India and China suffer over $1.89 trillion annually in terms of the value of lives lost and ill health caused from air pollution, according to a report.
Quoting OECD estimates, a new study published in The Lancet says, "The cost of ambient air pollution in terms of the value of lives lost and ill health in OECD countries, plus India and China, to be more than $35 trillion annually (about 5 per cent gross world product [GWP]), with India and China combined accounting for 54 per cent of this total."
$1.89 trillion is the 54 per cent of $35 trillion.
The Organisation for Economic Co-operation and Development (OECD) is an international economic organisation of 34 nations.
In its report released last week, the 2015 Lancet Commission on Health and Climate Change says the implications of climate change for a global population of nine billion people threatens to undermine the last half century of gains in development and global health.
Describing the Lancet study as "a very important document that summarises the impact of climate change on our health and wellbeing", renowned climate expert Chandra Bhushan said, "It is quite clear from the report that India is and will be one of the worst affected regions of the world due to climate change."
"Climate change will wipe out all the gains the country has made in the last 3-4 decades in poverty alleviation and the heath sector," warns Bhushan, who is also Deputy Director General of Delhi-based advocacy group Centre for Science and Environment (CSE).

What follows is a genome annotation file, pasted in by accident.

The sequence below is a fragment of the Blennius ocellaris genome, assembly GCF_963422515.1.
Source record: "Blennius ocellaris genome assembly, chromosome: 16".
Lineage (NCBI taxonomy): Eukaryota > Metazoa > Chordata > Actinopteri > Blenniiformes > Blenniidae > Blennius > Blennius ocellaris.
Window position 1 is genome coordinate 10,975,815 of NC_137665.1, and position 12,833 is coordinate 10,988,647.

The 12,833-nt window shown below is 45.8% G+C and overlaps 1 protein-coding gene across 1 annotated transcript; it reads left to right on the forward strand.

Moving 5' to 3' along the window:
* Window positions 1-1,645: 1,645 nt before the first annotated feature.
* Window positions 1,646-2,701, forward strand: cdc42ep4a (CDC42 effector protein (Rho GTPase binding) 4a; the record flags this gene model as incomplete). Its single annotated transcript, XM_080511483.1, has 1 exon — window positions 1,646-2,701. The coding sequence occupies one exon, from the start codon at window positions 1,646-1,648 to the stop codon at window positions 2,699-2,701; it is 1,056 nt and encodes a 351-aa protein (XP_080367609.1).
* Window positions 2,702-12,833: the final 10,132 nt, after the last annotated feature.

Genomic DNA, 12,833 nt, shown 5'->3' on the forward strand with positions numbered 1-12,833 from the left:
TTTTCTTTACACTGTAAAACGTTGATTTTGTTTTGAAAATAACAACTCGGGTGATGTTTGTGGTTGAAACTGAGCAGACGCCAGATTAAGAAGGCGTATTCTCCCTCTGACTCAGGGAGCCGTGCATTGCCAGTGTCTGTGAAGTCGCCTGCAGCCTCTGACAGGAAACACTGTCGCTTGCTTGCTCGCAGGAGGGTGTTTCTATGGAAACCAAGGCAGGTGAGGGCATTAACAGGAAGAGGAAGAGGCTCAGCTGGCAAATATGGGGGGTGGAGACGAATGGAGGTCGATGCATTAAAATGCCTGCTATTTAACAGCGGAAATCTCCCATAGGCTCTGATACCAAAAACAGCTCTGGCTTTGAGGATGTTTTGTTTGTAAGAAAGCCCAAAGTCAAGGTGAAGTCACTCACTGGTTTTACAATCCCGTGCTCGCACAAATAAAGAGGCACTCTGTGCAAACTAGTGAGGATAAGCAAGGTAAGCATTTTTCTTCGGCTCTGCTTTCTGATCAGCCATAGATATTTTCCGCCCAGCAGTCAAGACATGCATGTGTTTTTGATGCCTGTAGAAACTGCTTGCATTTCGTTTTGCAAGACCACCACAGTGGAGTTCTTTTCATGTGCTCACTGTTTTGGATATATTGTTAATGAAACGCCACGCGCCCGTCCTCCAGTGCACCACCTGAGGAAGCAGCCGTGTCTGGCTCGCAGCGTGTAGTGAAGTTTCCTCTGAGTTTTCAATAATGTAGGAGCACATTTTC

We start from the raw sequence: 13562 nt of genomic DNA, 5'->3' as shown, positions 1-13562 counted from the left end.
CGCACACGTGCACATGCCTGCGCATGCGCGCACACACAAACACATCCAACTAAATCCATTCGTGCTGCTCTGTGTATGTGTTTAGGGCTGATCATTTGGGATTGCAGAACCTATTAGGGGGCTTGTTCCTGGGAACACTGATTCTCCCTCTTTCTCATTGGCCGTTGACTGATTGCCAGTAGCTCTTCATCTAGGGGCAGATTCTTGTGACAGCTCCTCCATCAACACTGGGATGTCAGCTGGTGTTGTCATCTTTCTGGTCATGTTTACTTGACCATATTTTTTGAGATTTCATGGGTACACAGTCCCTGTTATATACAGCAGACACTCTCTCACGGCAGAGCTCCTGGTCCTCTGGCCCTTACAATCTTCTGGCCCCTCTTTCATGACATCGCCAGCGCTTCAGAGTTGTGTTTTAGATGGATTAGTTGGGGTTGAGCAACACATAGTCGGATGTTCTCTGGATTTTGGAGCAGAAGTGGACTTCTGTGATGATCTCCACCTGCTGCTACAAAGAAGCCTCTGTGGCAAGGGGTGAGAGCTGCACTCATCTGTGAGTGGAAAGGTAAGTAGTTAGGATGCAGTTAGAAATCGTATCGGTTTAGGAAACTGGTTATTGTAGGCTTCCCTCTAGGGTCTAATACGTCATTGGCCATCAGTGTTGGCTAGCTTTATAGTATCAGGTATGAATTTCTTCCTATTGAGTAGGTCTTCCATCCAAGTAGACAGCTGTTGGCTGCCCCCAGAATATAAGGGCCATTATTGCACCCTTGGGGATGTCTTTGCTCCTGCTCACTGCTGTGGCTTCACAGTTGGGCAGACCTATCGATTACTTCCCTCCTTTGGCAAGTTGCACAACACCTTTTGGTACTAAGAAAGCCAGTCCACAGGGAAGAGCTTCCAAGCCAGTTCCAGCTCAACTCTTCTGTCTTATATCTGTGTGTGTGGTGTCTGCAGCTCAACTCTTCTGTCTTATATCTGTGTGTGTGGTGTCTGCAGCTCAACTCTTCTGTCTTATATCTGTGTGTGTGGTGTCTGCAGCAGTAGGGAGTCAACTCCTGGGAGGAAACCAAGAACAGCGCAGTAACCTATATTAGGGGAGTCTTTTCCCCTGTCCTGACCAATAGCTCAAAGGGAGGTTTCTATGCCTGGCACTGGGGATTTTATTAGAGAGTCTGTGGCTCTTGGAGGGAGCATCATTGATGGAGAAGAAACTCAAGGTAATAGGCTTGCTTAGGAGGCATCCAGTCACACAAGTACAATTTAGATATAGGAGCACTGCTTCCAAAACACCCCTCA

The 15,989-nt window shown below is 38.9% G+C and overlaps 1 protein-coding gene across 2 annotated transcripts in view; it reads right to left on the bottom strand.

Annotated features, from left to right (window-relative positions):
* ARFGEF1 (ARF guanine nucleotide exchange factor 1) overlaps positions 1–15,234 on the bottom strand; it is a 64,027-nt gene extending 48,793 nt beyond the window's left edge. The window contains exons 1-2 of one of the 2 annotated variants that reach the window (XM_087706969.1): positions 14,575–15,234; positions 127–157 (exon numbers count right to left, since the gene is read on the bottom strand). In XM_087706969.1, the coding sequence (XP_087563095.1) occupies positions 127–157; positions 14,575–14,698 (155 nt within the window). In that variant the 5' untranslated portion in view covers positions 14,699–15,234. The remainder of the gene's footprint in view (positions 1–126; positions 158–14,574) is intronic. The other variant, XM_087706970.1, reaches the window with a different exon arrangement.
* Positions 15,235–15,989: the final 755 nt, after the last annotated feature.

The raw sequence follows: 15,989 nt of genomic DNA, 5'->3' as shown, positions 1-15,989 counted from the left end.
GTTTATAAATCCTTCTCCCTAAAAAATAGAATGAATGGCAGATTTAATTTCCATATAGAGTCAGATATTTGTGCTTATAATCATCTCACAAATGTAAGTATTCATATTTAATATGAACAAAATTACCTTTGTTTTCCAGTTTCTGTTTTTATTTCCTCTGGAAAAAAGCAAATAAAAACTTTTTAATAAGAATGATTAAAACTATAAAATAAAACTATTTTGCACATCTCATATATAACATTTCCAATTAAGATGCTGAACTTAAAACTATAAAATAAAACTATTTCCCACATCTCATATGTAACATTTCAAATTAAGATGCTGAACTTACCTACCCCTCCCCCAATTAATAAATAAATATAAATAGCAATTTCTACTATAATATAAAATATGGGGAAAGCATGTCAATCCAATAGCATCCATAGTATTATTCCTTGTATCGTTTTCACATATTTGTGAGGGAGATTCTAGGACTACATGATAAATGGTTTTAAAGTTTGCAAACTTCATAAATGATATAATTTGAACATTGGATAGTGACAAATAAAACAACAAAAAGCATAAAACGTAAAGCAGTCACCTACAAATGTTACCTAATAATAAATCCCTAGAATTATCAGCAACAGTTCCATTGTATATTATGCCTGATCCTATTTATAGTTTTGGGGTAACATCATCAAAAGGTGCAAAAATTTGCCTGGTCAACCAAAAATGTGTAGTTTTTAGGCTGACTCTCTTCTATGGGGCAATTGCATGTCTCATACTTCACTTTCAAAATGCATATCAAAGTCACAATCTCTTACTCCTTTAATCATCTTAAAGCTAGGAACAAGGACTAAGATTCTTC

The report says there is a clear and compelling need for the industrialised world to achieve faster and much deeper emission reductions than anything delivered to date. It also speaks about the need to provide international assistance to countries like India, which struggle to uplift millions of poor from extreme poverty.
Noting that industrialisation historically has been accompanied by rising greenhouse gas emissions (particularly CO2) up to income levels of $1015000 per capita, the report says, "Some of the major emerging economies are already reaching such levels, with concomitant emissions; helping others to avoid doing so, or helping those (like India) still with huge challenges to lift hundreds of millions of people out of extreme poverty, will require international assistance."
Bhushan, a key negotiator in global climate summits, said the world must come together quickly and cooperate.
"Developed countries which have the financial and technical resources must take the lead help developing countries adapt as well mitigate climate change. Developing countries should reorient their development trajectory towards low-carbon growth," he said.